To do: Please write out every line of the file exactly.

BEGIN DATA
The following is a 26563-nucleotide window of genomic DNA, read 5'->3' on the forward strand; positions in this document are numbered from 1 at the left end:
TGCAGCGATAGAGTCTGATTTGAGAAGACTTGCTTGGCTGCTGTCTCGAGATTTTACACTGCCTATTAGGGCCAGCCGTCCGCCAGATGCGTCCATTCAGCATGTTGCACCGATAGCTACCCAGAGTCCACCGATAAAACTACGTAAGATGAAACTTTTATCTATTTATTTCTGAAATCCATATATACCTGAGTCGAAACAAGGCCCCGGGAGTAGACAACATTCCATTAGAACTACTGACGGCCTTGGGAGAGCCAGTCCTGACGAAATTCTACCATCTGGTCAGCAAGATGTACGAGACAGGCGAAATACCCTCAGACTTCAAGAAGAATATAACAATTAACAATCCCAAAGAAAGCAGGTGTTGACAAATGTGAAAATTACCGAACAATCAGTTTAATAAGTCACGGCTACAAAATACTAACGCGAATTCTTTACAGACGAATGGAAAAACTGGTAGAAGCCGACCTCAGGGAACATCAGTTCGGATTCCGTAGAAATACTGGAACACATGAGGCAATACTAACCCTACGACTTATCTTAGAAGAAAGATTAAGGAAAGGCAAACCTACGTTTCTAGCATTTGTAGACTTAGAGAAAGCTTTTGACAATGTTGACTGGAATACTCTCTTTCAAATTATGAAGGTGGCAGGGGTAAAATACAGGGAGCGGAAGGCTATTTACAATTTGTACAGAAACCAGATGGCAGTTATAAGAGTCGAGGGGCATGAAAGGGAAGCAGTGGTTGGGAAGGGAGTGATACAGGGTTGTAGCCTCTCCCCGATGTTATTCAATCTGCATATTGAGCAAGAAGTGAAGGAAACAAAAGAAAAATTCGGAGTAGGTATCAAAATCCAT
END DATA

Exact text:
The following is a 26563-nucleotide window of genomic DNA, read 5'->3' on the forward strand; positions in this document are numbered from 1 at the left end:
TGCAGCGATAGAGTCTGATTTGAGAAGACTTGCTTGGCTGCTGTCTCGAGATTTTACACTGCCTATTAGGGCCAGCCGTCCGCCAGATGCGTCCATTCAGCATGTTGCACCGATAGCTACCCAGAGTCCACCGATAAAACTACGTAAGATGAAACTTTTATCTATTTATTTCTGAAATCCATATATACCTGAGTCGAAACAAGGCCCCGGGAGTAGACAACATTCCATTAGAACTACTGACGGCCTTGGGAGAGCCAGTCCTGACGAAATTCTACCATCTGGTCAGCAAGATGTACGAGACAGGCGAAATACCCTCAGACTTCAAGAAGAATATAACAATTAACAATCCCAAAGAAAGCAGGTGTTGACAAATGTGAAAATTACCGAACAATCAGTTTAATAAGTCACGGCTACAAAATACTAACGCGAATTCTTTACAGACGAATGGAAAAACTGGTAGAAGCCGACCTCAGGGAACATCAGTTCGGATTCCGTAGAAATACTGGAACACATGAGGCAATACTAACCCTACGACTTATCTTAGAAGAAAGATTAAGGAAAGGCAAACCTACGTTTCTAGCATTTGTAGACTTAGAGAAAGCTTTTGACAATGTTGACTGGAATACTCTCTTTCAAATTATGAAGGTGGCAGGGGTAAAATACAGGGAGCGGAAGGCTATTTACAATTTGTACAGAAACCAGATGGCAGTTATAAGAGTCGAGGGGCATGAAAGGGAAGCAGTGGTTGGGAAGGGAGTGATACAGGGTTGTAGCCTCTCCCCGATGTTATTCAATCTGCATATTGAGCAAGAAGTGAAGGAAACAAAAGAAAAATTCGGAGTAGGTATCAAAATCCAT